4H: Galois Theory MATHS4105
- Academic Session: 2022-23
- School: School of Mathematics and Statistics
- Credits: 10
- Level: Level 4 (SCQF level 10)
- Typically Offered: Semester 2
- Available to Visiting Students: Yes
- Available to Erasmus Students: Yes
This second part of the Level 4 honours algebra sequence centres on Galois Theory, which arose from the search for explicit formulae for roots of polynomial equations. The primary focus of the course is the Galois Correspondence Theorem, relating the structure of fields to the structure of groups, and its applications to polynomials.
17 x 1 hr lectures and 6 x 1 hr tutorials in a semester
Requirements of Entry
Mandatory Entry Requirements
4H: Topics in Algebra - MATHS4111
Recommended Entry Requirements
Galois Theory (MATHS4014)
90% final exam, 10% coursework.
In accordance with the University's Code of Assessment reassessments are normally set for all courses which do not contribute to the honours classifications. For non honours courses, students are offered reassessment in all or any of the components of assessment if the satisfactory (threshold) grade for the overall course is not achieved at the first attempt. This is normally grade D3 for undergraduate students, and grade C3 for postgraduate students. Exceptionally it may not be possible to offer reassessment of some coursework items, in which case the mark achieved at the first attempt will be counted towards the final course grade. Any such exceptions are listed below in this box.
Main Assessment In: April/May
Are reassessment opportunities available for all summative assessments? Not applicable
Reassessments are normally available for all courses, except those which contribute to the Honours classification. For non Honours courses, students are offered reassessment in all or any of the components of assessment if the satisfactory (threshold) grade for the overall course is not achieved at the first attempt. This is normally grade D3 for undergraduate students and grade C3 for postgraduate students. Exceptionally it may not be possible to offer reassessment of some coursework items, in which case the mark achieved at the first attempt will be counted towards the final course grade. Any such exceptions for this course are described below.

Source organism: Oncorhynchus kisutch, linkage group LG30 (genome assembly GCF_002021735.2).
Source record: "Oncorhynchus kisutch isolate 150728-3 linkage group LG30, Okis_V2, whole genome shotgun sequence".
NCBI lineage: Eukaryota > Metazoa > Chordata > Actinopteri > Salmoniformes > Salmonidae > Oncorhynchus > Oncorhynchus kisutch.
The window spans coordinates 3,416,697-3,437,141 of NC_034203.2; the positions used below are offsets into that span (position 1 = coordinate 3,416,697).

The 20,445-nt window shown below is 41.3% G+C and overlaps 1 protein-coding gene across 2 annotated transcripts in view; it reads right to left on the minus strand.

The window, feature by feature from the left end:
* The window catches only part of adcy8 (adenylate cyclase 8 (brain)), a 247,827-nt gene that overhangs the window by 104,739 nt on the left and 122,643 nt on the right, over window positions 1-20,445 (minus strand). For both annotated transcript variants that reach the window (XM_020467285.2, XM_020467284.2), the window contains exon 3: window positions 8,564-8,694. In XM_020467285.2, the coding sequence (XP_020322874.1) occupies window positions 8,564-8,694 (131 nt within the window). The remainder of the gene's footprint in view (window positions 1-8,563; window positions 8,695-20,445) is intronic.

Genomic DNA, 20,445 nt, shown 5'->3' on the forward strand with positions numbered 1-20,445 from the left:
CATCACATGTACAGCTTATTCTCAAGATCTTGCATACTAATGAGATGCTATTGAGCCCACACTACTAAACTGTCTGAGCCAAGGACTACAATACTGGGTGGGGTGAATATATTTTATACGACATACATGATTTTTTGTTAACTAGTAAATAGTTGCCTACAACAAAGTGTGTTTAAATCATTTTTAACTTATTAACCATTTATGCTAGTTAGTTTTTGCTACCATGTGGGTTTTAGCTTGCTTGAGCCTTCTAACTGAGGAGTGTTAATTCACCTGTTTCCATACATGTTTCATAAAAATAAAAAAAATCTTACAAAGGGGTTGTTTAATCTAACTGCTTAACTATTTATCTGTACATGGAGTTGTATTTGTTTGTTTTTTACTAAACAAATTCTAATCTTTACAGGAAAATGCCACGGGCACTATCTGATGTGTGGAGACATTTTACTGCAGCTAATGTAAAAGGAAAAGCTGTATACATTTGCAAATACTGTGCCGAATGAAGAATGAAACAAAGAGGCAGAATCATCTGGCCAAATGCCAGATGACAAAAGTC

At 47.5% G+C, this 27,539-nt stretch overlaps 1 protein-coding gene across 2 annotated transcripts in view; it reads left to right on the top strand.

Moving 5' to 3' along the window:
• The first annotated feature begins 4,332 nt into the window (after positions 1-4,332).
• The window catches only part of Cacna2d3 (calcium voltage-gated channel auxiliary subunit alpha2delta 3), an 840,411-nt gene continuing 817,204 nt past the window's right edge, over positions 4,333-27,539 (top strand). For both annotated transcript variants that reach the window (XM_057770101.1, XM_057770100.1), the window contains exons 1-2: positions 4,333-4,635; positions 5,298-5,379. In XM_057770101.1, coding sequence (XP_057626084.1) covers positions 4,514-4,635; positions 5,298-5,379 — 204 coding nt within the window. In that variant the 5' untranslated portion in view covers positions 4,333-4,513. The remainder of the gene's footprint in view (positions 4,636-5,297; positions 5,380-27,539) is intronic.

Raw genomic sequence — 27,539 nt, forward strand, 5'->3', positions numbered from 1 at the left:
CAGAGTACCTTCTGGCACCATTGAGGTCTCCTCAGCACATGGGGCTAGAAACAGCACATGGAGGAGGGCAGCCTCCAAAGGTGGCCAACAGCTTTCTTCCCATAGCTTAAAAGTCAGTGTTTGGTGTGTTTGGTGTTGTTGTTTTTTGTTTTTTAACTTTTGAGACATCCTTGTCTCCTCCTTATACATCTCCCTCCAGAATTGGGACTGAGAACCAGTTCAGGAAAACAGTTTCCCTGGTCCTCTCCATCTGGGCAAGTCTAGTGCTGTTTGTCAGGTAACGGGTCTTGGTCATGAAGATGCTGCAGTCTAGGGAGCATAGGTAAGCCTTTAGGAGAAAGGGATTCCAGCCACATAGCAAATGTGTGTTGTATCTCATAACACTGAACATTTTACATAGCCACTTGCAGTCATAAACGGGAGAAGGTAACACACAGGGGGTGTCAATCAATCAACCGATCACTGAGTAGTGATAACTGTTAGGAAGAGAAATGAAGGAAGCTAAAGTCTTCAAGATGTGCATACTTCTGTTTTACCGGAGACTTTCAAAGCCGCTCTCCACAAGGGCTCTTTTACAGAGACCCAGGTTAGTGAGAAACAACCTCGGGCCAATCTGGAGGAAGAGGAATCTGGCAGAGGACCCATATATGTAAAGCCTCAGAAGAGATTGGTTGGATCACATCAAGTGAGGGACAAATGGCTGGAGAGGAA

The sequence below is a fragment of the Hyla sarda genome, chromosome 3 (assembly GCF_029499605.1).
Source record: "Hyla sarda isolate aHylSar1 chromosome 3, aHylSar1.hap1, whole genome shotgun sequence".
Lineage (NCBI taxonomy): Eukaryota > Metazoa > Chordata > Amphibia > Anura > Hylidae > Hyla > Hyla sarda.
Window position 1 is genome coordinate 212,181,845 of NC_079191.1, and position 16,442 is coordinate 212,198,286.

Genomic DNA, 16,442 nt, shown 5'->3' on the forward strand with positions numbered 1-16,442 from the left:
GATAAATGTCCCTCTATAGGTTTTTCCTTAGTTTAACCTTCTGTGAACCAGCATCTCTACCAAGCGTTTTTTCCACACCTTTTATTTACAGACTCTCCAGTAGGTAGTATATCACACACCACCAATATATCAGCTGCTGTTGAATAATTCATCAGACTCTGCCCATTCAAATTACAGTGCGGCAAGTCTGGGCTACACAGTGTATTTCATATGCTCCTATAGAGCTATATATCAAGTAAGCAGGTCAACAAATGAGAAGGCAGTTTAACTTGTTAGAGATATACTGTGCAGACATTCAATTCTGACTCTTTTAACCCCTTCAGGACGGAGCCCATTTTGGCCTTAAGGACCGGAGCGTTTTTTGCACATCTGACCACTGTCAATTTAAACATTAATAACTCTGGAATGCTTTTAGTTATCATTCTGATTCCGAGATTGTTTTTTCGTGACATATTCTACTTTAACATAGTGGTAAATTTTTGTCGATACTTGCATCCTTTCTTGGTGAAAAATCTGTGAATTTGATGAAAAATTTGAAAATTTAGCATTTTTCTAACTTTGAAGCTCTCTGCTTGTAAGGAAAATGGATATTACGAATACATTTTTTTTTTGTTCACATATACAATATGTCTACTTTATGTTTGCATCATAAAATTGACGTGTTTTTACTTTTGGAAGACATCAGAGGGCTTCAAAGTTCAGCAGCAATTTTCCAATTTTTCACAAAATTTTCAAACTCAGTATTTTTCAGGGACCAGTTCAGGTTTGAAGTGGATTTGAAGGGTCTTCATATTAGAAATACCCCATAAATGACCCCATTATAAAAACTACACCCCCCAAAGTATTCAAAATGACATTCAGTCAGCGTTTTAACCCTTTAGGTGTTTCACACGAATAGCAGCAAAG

This course focuses on work of Galois which led to a satisfactory framework for fully understanding the fact that the general polynomial equation of degree at least 5 could not always be solved `by radicals' (i.e., with formulae involving n-th roots, analogous to the well-known Quadratic Formula). Further, the so-called Galois Correspondence allows the structure of fields to be related to the structure of groups, a powerful idea with applications in many fields of mathematics. Topics to be covered in this course include field extensions, algebraic extensions, algebraic closure, separable and normal extensions, Galois extensions, finite fields, cyclotomic fields, symmetric functions, and solvability, as time permits
Intended Learning Outcomes of Course
By the end of this course students will be able to:
a) state and apply criteria for determining whether a given polynomial is irreducible;
b) find the irreducible polynomial of an element over a field;
c) compute the degree of a field extension;
d) determine the group of automorphisms of an extension field over a base field;
e) describe and calculate values of the Frobenius automorphism;
f) state, prove, and apply the Isomorphism Extension Theorem;
g) calculate the index of a field extension, and prove it divides the degree;
h) decide whether a given polynomial splits in an extension field;
i) prove that the roots of a polynomial all have the same multiplicity in an algebraic closure;
j) state and prove the Primitive Element Theorem;
k) state, prove, and apply the Galois Correspondence Theorem (aka the Fundamental or Main Theorem of Galois Theory).
Minimum Requirement for Award of Credits
Students must submit at least 75% by weight of the components (including examinations) of the course's summative assessment.